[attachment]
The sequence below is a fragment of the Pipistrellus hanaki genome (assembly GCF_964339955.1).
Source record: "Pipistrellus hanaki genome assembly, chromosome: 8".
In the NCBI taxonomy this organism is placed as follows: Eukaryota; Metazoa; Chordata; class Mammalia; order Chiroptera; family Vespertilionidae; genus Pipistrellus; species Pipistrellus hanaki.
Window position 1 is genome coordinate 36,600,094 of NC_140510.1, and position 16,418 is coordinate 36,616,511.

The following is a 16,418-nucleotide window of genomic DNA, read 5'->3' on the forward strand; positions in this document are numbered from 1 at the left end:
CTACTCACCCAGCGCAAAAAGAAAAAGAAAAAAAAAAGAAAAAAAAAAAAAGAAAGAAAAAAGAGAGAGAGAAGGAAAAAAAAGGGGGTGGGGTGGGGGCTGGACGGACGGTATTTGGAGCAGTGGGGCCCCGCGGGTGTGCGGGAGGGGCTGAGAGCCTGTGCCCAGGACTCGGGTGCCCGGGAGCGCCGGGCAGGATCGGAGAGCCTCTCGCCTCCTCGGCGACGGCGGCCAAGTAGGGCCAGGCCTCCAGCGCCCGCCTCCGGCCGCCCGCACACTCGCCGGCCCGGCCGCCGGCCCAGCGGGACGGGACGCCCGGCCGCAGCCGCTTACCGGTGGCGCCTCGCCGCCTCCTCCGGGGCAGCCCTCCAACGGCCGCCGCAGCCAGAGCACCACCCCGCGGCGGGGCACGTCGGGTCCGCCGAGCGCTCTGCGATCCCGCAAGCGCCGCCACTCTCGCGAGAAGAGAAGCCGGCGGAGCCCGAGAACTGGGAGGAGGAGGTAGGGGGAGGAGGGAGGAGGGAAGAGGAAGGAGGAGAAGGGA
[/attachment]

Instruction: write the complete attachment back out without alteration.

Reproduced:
The sequence below is a fragment of the Pipistrellus hanaki genome (assembly GCF_964339955.1).
Source record: "Pipistrellus hanaki genome assembly, chromosome: 8".
In the NCBI taxonomy this organism is placed as follows: Eukaryota; Metazoa; Chordata; class Mammalia; order Chiroptera; family Vespertilionidae; genus Pipistrellus; species Pipistrellus hanaki.
Window position 1 is genome coordinate 36,600,094 of NC_140510.1, and position 16,418 is coordinate 36,616,511.

The following is a 16,418-nucleotide window of genomic DNA, read 5'->3' on the forward strand; positions in this document are numbered from 1 at the left end:
CTACTCACCCAGCGCAAAAAGAAAAAGAAAAAAAAAAGAAAAAAAAAAAAAGAAAGAAAAAAGAGAGAGAGAAGGAAAAAAAAGGGGGTGGGGTGGGGGCTGGACGGACGGTATTTGGAGCAGTGGGGCCCCGCGGGTGTGCGGGAGGGGCTGAGAGCCTGTGCCCAGGACTCGGGTGCCCGGGAGCGCCGGGCAGGATCGGAGAGCCTCTCGCCTCCTCGGCGACGGCGGCCAAGTAGGGCCAGGCCTCCAGCGCCCGCCTCCGGCCGCCCGCACACTCGCCGGCCCGGCCGCCGGCCCAGCGGGACGGGACGCCCGGCCGCAGCCGCTTACCGGTGGCGCCTCGCCGCCTCCTCCGGGGCAGCCCTCCAACGGCCGCCGCAGCCAGAGCACCACCCCGCGGCGGGGCACGTCGGGTCCGCCGAGCGCTCTGCGATCCCGCAAGCGCCGCCACTCTCGCGAGAAGAGAAGCCGGCGGAGCCCGAGAACTGGGAGGAGGAGGTAGGGGGAGGAGGGAGGAGGGAAGAGGAAGGAGGAGAAGGGA